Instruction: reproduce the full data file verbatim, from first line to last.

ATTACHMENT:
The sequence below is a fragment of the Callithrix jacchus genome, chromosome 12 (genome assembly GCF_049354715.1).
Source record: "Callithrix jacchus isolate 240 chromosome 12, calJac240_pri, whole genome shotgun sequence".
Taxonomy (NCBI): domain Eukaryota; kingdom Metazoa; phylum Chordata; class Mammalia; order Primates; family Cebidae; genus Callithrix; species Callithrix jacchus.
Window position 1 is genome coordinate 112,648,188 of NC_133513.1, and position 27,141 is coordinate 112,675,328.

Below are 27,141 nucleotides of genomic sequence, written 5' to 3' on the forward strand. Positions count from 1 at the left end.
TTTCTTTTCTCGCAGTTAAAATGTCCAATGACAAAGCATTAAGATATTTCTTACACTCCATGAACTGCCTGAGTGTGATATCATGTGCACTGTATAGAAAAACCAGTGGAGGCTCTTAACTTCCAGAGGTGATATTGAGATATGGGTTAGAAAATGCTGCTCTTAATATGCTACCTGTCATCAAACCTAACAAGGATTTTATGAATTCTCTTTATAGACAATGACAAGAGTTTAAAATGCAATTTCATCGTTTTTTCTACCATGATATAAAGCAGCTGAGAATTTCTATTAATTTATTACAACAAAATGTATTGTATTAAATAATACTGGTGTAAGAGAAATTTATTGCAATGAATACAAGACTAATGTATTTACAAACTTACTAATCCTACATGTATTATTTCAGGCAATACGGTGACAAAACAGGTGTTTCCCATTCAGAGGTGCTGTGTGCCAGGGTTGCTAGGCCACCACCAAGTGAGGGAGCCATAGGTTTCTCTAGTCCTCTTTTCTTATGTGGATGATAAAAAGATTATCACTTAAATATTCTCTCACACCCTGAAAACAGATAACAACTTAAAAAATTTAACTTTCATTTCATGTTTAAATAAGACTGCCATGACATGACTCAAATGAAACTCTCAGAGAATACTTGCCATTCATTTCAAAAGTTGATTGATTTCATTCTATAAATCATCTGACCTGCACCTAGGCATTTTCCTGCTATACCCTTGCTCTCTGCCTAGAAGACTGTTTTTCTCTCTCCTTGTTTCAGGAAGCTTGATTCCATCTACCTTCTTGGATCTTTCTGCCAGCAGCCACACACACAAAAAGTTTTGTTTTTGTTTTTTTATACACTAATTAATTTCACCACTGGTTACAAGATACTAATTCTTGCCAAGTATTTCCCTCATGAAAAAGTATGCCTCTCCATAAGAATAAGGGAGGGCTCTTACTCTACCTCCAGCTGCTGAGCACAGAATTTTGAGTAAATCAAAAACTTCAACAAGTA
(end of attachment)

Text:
The sequence below is a fragment of the Callithrix jacchus genome, chromosome 12 (genome assembly GCF_049354715.1).
Source record: "Callithrix jacchus isolate 240 chromosome 12, calJac240_pri, whole genome shotgun sequence".
Taxonomy (NCBI): domain Eukaryota; kingdom Metazoa; phylum Chordata; class Mammalia; order Primates; family Cebidae; genus Callithrix; species Callithrix jacchus.
Window position 1 is genome coordinate 112,648,188 of NC_133513.1, and position 27,141 is coordinate 112,675,328.

Below are 27,141 nucleotides of genomic sequence, written 5' to 3' on the forward strand. Positions count from 1 at the left end.
TTTCTTTTCTCGCAGTTAAAATGTCCAATGACAAAGCATTAAGATATTTCTTACACTCCATGAACTGCCTGAGTGTGATATCATGTGCACTGTATAGAAAAACCAGTGGAGGCTCTTAACTTCCAGAGGTGATATTGAGATATGGGTTAGAAAATGCTGCTCTTAATATGCTACCTGTCATCAAACCTAACAAGGATTTTATGAATTCTCTTTATAGACAATGACAAGAGTTTAAAATGCAATTTCATCGTTTTTTCTACCATGATATAAAGCAGCTGAGAATTTCTATTAATTTATTACAACAAAATGTATTGTATTAAATAATACTGGTGTAAGAGAAATTTATTGCAATGAATACAAGACTAATGTATTTACAAACTTACTAATCCTACATGTATTATTTCAGGCAATACGGTGACAAAACAGGTGTTTCCCATTCAGAGGTGCTGTGTGCCAGGGTTGCTAGGCCACCACCAAGTGAGGGAGCCATAGGTTTCTCTAGTCCTCTTTTCTTATGTGGATGATAAAAAGATTATCACTTAAATATTCTCTCACACCCTGAAAACAGATAACAACTTAAAAAATTTAACTTTCATTTCATGTTTAAATAAGACTGCCATGACATGACTCAAATGAAACTCTCAGAGAATACTTGCCATTCATTTCAAAAGTTGATTGATTTCATTCTATAAATCATCTGACCTGCACCTAGGCATTTTCCTGCTATACCCTTGCTCTCTGCCTAGAAGACTGTTTTTCTCTCTCCTTGTTTCAGGAAGCTTGATTCCATCTACCTTCTTGGATCTTTCTGCCAGCAGCCACACACACAAAAAGTTTTGTTTTTGTTTTTTTATACACTAATTAATTTCACCACTGGTTACAAGATACTAATTCTTGCCAAGTATTTCCCTCATGAAAAAGTATGCCTCTCCATAAGAATAAGGGAGGGCTCTTACTCTACCTCCAGCTGCTGAGCACAGAATTTTGAGTAAATCAAAAACTTCAACAAGTA